Dr. Derek Douglas

 

Entrepreneur Derek Douglas, who helped set up a network of pioneering cancer care centres, becomes a CBE in the 2006 New Year honours.

He lost his 37-year-old wife Sandra to cancer in 1995 and afterwards chaired the Maggie's Centre charity.

Dr Douglas spent more than seven years spearheading the Edinburgh-based charity's growth, recruiting high-profile supporters including JK Rowling and Kirsty Wark to help fundraising efforts.


Husband honoured for cancer work

BBC News 31st dec 2005

Maggie's Centre in Dundee

A number of Maggie's Centres have opened around the country

A man who helped set up a network of cancer care centres has become a CBE in the New Year's honours, 10 years after his wife died from the disease.

Venture capitalist Derek Douglas lost his 37-year-old wife Sandra just before Christmas in 1995 following a five-year battle with cancer.

Soon afterwards he agreed to chair the Maggie's Centre charity and spent seven years spearheading its growth.

He helped recruit supporters like JK Rowling and Kirsty Wark to raise funds.

Thousands of cancer patients and their families have benefited from visiting the five Maggie's Centres, which offer advice and support in a friendly, non-institutional environment.

A further seven centres are due to be built over the next few years, including one in London.

I don't think I could have given back to more people in the community than through helping a cancer charity

Derek Douglas

Dr Douglas, who devoted one day a week to Maggie's before standing down as chairman in December 2003, said his work with the charity was part of a "healing process" following his wife's death.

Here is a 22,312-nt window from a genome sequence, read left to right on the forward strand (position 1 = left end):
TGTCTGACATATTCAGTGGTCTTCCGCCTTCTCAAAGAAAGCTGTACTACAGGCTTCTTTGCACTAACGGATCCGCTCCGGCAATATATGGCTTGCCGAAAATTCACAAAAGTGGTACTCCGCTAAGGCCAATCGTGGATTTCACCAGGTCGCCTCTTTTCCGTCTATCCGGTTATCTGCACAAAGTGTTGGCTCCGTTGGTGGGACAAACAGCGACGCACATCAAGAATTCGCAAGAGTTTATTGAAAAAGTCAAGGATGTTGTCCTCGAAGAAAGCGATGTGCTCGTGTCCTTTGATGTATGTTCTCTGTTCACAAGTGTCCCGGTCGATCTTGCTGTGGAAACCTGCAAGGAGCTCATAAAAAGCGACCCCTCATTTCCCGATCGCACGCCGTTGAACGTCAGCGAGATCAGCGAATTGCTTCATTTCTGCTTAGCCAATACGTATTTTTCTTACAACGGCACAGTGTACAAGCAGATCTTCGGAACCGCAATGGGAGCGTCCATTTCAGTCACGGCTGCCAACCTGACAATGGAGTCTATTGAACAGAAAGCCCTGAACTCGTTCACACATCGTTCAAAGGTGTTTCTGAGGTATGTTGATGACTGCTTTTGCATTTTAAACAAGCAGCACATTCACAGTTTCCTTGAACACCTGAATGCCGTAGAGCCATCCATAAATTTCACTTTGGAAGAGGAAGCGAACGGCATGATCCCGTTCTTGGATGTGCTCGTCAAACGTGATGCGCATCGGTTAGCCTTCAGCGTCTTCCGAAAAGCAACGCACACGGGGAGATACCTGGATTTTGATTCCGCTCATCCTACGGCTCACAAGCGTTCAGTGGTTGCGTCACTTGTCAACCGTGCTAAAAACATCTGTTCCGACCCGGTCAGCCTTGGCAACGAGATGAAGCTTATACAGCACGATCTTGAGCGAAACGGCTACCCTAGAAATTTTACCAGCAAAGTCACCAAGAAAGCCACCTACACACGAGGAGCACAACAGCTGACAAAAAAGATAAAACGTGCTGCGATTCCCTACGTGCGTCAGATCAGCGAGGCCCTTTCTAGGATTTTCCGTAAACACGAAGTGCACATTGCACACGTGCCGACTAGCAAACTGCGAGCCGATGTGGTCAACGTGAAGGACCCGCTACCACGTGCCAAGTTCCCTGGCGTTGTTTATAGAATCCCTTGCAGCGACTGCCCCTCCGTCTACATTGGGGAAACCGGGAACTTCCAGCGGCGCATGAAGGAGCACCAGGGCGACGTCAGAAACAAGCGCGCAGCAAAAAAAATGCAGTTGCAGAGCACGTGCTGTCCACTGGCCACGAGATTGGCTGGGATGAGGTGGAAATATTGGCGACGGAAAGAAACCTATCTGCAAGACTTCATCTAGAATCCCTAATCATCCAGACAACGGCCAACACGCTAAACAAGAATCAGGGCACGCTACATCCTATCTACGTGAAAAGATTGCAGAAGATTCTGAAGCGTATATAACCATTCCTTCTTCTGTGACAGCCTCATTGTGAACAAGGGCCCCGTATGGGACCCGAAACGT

The 52-year-old said: "It's always nice for other people to recognise the things that you've done, particularly in relation to Maggie's.

"Quite a few of my businesses have done quite well but the ability to actually give something back to the community is one of the things I was really glad I was able to do.

"Because one in three people get cancer, from my own point of view I don't think I could have given back to more people in the community than through helping a cancer charity."

Sandra Douglas was a friend of Maggie Keswick Jencks, the founder of the Maggie's Centres.

Keswick, driven by her experience of drab, austere hospital wards and waiting rooms, spent her final months drawing up plans for a place where patients and their families could relax in a friendly environment with beautiful gardens and bright spaces.

'Just atrocious'

The first Maggie's Centre opened its doors in the grounds of Edinburgh's Western General Hospital in November 1996 and was extended a few years later.

Dr Douglas, whose Midlothian-based Adam Smith Limited specialises in launching early stage technology firms, likened the opening of Maggie's Centres across the country to the growth of businesses supplying high-demand services.

Recalling his own experience when he and Sandra learned she had cancer - shortly after they returned to Scotland from living in New Zealand in the late 1980s - he added: "It was just atrocious.

"You were just taken into a room in an old hospital, sitting on school-type chairs.

"You went in there and the consultant had seven minutes to tell you it was cancer before they had to move on to someone else - you were just sort of left there.

"You were numb and there was nothing to say what it actually meant, what were the different treatments and the possible side-effects, how this would affect you psychologically.

"All those sort of things that Maggie's now offers were just not available."

 

 

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This page was last updated on 29 June 2015

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